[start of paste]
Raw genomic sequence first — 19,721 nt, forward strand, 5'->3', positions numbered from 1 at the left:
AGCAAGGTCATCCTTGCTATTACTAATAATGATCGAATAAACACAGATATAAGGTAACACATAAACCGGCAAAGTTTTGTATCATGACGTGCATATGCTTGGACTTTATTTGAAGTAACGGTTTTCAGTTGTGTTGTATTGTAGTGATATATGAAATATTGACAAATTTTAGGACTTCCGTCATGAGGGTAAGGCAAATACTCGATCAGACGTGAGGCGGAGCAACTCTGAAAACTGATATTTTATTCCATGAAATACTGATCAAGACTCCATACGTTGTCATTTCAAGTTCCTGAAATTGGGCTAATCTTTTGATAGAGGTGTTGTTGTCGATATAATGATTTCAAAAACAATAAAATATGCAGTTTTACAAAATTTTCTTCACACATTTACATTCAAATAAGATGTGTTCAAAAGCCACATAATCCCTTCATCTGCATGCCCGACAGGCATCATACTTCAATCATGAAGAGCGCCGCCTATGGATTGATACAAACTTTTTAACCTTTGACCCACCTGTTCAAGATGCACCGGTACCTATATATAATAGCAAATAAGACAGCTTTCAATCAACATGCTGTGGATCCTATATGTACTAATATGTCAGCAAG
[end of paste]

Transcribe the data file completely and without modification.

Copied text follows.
Raw genomic sequence first — 19,721 nt, forward strand, 5'->3', positions numbered from 1 at the left:
AGCAAGGTCATCCTTGCTATTACTAATAATGATCGAATAAACACAGATATAAGGTAACACATAAACCGGCAAAGTTTTGTATCATGACGTGCATATGCTTGGACTTTATTTGAAGTAACGGTTTTCAGTTGTGTTGTATTGTAGTGATATATGAAATATTGACAAATTTTAGGACTTCCGTCATGAGGGTAAGGCAAATACTCGATCAGACGTGAGGCGGAGCAACTCTGAAAACTGATATTTTATTCCATGAAATACTGATCAAGACTCCATACGTTGTCATTTCAAGTTCCTGAAATTGGGCTAATCTTTTGATAGAGGTGTTGTTGTCGATATAATGATTTCAAAAACAATAAAATATGCAGTTTTACAAAATTTTCTTCACACATTTACATTCAAATAAGATGTGTTCAAAAGCCACATAATCCCTTCATCTGCATGCCCGACAGGCATCATACTTCAATCATGAAGAGCGCCGCCTATGGATTGATACAAACTTTTTAACCTTTGACCCACCTGTTCAAGATGCACCGGTACCTATATATAATAGCAAATAAGACAGCTTTCAATCAACATGCTGTGGATCCTATATGTACTAATATGTCAGCAAG